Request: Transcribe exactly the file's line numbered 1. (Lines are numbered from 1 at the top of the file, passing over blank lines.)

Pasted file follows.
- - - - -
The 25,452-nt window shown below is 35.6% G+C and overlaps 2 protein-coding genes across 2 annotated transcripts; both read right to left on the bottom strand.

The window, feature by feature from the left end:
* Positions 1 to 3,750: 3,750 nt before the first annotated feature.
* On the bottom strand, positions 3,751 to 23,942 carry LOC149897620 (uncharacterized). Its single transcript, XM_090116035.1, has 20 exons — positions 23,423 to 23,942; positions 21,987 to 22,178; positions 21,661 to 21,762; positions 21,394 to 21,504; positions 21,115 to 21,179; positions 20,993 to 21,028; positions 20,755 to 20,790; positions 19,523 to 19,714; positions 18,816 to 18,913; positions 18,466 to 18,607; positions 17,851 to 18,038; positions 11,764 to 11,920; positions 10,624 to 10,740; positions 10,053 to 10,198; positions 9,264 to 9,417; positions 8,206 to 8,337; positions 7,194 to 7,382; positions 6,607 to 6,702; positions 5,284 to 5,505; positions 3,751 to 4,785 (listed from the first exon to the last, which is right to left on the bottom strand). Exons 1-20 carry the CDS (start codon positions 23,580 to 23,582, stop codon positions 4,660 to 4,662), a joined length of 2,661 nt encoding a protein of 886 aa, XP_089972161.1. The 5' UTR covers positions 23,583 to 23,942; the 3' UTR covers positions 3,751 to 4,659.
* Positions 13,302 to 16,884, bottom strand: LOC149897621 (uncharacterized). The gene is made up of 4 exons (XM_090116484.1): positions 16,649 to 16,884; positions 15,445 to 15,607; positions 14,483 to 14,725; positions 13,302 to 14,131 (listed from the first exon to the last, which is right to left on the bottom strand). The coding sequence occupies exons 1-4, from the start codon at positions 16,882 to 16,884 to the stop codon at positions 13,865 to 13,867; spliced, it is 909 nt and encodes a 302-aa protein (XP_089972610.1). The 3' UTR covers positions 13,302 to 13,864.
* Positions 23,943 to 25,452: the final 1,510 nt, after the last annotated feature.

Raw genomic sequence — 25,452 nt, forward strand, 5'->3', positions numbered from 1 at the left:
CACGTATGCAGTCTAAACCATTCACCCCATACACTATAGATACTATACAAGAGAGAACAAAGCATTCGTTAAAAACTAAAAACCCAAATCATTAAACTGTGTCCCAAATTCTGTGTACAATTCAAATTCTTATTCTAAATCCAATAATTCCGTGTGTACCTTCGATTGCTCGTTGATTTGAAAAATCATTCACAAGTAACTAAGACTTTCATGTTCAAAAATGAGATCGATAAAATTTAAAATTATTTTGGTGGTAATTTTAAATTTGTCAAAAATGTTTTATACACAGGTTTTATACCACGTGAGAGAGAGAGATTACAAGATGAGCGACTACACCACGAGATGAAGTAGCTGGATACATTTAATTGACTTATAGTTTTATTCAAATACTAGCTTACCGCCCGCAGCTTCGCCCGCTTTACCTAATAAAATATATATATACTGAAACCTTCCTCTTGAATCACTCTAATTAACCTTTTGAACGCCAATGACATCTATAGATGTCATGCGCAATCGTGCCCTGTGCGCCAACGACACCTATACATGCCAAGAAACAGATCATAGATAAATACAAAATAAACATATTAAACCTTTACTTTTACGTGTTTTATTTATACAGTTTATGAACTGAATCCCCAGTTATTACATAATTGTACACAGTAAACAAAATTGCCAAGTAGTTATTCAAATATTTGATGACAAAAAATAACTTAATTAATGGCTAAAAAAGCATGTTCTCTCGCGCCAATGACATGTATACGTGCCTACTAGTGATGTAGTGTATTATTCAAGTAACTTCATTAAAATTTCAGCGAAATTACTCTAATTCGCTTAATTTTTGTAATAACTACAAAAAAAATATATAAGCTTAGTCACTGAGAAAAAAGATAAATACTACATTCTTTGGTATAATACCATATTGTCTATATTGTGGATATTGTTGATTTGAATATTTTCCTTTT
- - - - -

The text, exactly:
The 25,452-nt window shown below is 35.6% G+C and overlaps 2 protein-coding genes across 2 annotated transcripts; both read right to left on the bottom strand.